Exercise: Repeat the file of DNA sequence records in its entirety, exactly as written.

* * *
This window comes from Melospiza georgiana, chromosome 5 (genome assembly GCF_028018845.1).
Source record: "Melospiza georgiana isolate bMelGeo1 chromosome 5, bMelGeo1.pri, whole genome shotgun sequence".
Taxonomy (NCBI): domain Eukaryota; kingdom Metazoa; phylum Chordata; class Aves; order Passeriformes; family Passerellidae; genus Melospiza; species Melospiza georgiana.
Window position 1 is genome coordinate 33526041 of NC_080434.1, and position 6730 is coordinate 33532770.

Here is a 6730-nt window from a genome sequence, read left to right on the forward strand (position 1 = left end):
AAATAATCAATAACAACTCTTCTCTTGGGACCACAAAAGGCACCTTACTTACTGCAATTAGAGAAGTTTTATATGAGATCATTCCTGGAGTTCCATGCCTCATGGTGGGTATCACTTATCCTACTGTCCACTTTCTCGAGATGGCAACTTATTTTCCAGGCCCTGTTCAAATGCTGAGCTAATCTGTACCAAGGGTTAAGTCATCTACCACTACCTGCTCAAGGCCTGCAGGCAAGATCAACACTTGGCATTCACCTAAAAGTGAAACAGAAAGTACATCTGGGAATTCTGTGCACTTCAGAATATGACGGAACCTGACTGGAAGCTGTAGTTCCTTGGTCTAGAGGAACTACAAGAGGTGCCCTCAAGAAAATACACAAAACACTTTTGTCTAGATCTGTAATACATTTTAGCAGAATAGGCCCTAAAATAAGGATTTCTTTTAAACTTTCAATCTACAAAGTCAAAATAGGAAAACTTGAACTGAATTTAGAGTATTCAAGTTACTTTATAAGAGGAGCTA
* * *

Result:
This window comes from Melospiza georgiana, chromosome 5 (genome assembly GCF_028018845.1).
Source record: "Melospiza georgiana isolate bMelGeo1 chromosome 5, bMelGeo1.pri, whole genome shotgun sequence".
Taxonomy (NCBI): domain Eukaryota; kingdom Metazoa; phylum Chordata; class Aves; order Passeriformes; family Passerellidae; genus Melospiza; species Melospiza georgiana.
Window position 1 is genome coordinate 33526041 of NC_080434.1, and position 6730 is coordinate 33532770.

Here is a 6730-nt window from a genome sequence, read left to right on the forward strand (position 1 = left end):
AAATAATCAATAACAACTCTTCTCTTGGGACCACAAAAGGCACCTTACTTACTGCAATTAGAGAAGTTTTATATGAGATCATTCCTGGAGTTCCATGCCTCATGGTGGGTATCACTTATCCTACTGTCCACTTTCTCGAGATGGCAACTTATTTTCCAGGCCCTGTTCAAATGCTGAGCTAATCTGTACCAAGGGTTAAGTCATCTACCACTACCTGCTCAAGGCCTGCAGGCAAGATCAACACTTGGCATTCACCTAAAAGTGAAACAGAAAGTACATCTGGGAATTCTGTGCACTTCAGAATATGACGGAACCTGACTGGAAGCTGTAGTTCCTTGGTCTAGAGGAACTACAAGAGGTGCCCTCAAGAAAATACACAAAACACTTTTGTCTAGATCTGTAATACATTTTAGCAGAATAGGCCCTAAAATAAGGATTTCTTTTAAACTTTCAATCTACAAAGTCAAAATAGGAAAACTTGAACTGAATTTAGAGTATTCAAGTTACTTTATAAGAGGAGCTA